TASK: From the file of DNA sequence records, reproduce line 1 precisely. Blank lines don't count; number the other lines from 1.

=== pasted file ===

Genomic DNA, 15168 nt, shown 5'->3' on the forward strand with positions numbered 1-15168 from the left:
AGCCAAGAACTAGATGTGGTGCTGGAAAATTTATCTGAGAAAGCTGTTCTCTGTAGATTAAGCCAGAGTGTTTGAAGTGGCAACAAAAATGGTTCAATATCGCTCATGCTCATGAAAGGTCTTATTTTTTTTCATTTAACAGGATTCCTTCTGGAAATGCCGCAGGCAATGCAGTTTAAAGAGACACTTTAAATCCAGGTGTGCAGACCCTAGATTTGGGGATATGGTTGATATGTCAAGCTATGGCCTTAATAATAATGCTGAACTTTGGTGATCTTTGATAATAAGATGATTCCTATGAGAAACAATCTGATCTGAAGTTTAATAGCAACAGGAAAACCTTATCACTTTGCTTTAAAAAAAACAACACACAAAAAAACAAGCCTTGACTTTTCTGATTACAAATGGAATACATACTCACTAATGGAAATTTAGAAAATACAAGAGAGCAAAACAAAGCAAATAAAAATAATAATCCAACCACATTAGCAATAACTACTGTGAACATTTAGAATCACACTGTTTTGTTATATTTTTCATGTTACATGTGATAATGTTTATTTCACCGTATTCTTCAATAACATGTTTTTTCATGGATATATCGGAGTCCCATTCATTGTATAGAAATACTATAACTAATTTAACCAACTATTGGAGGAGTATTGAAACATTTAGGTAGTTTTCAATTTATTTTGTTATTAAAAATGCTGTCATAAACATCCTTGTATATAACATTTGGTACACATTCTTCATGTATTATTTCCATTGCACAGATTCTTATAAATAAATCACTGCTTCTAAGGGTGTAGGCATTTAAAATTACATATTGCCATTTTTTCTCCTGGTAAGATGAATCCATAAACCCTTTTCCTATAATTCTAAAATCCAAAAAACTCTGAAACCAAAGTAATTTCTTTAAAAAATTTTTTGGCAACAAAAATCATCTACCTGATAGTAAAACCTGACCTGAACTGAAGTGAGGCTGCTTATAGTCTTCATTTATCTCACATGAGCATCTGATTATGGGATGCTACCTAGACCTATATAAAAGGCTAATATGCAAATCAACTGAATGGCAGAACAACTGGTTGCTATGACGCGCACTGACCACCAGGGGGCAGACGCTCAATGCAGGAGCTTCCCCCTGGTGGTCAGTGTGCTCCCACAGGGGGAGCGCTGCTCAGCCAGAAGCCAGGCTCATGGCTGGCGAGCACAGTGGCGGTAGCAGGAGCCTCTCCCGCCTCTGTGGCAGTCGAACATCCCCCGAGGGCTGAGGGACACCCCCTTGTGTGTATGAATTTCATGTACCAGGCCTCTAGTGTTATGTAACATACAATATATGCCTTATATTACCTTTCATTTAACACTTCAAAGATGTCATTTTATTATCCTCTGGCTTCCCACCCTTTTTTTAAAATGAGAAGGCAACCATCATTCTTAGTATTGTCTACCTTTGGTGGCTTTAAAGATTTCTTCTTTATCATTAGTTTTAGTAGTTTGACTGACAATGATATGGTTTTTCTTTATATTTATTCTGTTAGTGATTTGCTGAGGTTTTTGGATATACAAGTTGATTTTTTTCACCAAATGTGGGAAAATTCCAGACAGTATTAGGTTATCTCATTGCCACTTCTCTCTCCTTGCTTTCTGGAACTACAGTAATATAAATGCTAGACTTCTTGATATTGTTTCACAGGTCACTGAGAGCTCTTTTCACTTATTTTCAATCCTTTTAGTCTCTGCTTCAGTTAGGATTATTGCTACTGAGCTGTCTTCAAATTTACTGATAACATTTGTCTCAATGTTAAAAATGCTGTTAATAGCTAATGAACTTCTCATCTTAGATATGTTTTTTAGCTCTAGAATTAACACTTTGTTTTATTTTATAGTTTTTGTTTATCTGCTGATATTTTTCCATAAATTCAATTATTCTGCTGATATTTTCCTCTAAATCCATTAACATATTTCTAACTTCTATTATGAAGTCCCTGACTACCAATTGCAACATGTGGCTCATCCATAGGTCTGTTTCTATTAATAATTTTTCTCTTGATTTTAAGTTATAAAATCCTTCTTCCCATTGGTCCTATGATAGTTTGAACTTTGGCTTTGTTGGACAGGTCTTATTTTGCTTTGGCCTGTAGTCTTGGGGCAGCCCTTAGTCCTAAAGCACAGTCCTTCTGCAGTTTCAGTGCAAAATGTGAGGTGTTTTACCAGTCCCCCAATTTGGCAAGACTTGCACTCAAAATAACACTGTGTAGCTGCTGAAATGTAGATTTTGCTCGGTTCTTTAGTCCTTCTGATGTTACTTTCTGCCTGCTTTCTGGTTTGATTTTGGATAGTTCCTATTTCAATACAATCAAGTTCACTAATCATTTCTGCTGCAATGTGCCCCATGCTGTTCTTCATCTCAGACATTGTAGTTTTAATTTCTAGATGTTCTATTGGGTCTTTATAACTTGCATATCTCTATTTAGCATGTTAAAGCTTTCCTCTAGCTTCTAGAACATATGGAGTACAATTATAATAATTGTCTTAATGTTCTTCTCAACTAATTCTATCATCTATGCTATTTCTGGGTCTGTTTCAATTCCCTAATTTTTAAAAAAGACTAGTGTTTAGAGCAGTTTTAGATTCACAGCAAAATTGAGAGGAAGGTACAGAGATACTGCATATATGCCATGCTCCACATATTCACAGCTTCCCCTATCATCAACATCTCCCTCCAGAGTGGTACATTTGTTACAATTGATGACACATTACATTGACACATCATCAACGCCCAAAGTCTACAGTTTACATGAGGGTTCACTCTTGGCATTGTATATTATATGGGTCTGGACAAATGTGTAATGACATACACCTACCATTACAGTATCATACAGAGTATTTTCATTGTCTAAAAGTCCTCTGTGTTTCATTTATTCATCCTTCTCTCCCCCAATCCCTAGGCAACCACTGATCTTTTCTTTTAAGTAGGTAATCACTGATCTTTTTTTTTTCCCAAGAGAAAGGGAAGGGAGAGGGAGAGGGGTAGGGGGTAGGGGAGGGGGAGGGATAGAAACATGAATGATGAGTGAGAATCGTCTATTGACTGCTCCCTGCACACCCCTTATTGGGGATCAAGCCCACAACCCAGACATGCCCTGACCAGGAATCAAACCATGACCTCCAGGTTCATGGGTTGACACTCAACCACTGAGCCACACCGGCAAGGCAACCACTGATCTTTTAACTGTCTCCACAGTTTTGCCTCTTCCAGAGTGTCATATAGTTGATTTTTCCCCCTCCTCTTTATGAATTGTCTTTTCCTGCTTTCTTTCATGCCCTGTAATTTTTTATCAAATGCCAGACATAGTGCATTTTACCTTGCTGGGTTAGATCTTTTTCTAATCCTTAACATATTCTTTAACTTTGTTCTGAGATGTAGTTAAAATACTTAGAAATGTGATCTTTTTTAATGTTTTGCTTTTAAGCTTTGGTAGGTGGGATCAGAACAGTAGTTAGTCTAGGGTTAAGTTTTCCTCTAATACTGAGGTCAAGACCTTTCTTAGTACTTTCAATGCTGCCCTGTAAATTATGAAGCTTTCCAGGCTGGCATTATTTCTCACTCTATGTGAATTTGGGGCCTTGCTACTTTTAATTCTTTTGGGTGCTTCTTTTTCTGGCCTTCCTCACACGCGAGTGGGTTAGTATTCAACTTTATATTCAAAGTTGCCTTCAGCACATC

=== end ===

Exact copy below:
Genomic DNA, 15168 nt, shown 5'->3' on the forward strand with positions numbered 1-15168 from the left: